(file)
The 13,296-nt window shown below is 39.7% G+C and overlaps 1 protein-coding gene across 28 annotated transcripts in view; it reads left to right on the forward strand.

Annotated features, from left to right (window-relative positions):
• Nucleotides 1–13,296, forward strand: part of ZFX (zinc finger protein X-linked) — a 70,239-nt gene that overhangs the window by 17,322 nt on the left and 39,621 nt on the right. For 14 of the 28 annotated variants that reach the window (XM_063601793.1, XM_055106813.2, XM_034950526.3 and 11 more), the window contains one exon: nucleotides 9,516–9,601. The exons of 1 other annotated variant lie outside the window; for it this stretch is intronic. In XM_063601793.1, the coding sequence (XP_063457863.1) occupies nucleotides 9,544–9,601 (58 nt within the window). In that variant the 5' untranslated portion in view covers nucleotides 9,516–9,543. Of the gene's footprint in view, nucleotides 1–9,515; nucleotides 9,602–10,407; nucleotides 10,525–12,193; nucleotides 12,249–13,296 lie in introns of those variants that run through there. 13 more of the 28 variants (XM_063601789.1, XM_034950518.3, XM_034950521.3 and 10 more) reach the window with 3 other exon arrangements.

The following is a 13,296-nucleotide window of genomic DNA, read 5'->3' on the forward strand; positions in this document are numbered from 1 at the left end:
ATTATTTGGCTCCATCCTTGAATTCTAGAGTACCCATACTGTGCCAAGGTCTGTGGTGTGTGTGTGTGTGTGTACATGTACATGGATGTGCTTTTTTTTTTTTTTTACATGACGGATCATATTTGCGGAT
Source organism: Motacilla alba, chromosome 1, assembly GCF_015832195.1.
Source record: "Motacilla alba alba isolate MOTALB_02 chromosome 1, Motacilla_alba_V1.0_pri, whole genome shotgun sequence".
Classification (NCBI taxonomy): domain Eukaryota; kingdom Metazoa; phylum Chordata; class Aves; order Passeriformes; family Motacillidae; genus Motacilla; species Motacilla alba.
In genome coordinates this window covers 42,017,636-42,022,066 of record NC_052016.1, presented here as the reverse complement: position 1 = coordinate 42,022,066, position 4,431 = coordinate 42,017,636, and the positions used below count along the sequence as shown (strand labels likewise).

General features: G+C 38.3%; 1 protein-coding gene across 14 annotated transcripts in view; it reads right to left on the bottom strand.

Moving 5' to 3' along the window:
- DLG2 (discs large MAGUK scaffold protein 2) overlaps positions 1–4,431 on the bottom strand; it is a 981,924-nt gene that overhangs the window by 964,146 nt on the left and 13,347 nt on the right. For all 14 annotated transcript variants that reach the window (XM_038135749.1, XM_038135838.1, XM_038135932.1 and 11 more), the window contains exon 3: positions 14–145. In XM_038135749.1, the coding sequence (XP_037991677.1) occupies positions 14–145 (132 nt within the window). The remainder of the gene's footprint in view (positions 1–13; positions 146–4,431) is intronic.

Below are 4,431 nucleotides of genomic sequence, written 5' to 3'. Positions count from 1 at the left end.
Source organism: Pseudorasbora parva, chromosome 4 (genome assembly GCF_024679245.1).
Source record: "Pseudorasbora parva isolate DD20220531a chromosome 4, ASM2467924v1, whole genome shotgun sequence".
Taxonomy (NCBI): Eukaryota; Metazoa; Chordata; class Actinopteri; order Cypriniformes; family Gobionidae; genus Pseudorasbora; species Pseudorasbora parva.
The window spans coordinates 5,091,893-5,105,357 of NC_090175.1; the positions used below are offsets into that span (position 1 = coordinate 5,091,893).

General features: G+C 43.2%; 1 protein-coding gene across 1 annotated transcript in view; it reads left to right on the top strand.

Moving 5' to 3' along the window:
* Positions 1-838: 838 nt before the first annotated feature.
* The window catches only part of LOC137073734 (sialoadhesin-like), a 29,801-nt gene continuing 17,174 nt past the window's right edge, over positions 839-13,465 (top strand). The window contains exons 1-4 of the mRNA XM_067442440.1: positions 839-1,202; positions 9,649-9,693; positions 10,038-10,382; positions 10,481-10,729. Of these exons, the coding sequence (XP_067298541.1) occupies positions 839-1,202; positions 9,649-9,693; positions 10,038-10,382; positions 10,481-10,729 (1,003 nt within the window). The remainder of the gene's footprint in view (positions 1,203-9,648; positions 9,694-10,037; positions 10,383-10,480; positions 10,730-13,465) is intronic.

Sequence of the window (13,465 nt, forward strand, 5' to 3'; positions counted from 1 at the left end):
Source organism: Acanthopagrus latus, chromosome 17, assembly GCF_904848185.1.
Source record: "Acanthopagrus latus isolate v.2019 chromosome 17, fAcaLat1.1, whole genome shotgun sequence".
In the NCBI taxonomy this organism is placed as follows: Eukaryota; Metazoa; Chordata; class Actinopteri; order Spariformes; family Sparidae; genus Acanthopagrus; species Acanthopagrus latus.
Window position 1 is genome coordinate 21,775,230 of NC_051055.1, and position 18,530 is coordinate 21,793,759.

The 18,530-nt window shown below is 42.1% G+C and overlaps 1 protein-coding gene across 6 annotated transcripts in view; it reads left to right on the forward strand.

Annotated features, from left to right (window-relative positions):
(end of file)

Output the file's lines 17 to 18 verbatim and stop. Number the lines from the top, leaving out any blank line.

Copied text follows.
The window spans coordinates 5,091,893-5,105,357 of NC_090175.1; the positions used below are offsets into that span (position 1 = coordinate 5,091,893).

General features: G+C 43.2%; 1 protein-coding gene across 1 annotated transcript in view; it reads left to right on the top strand.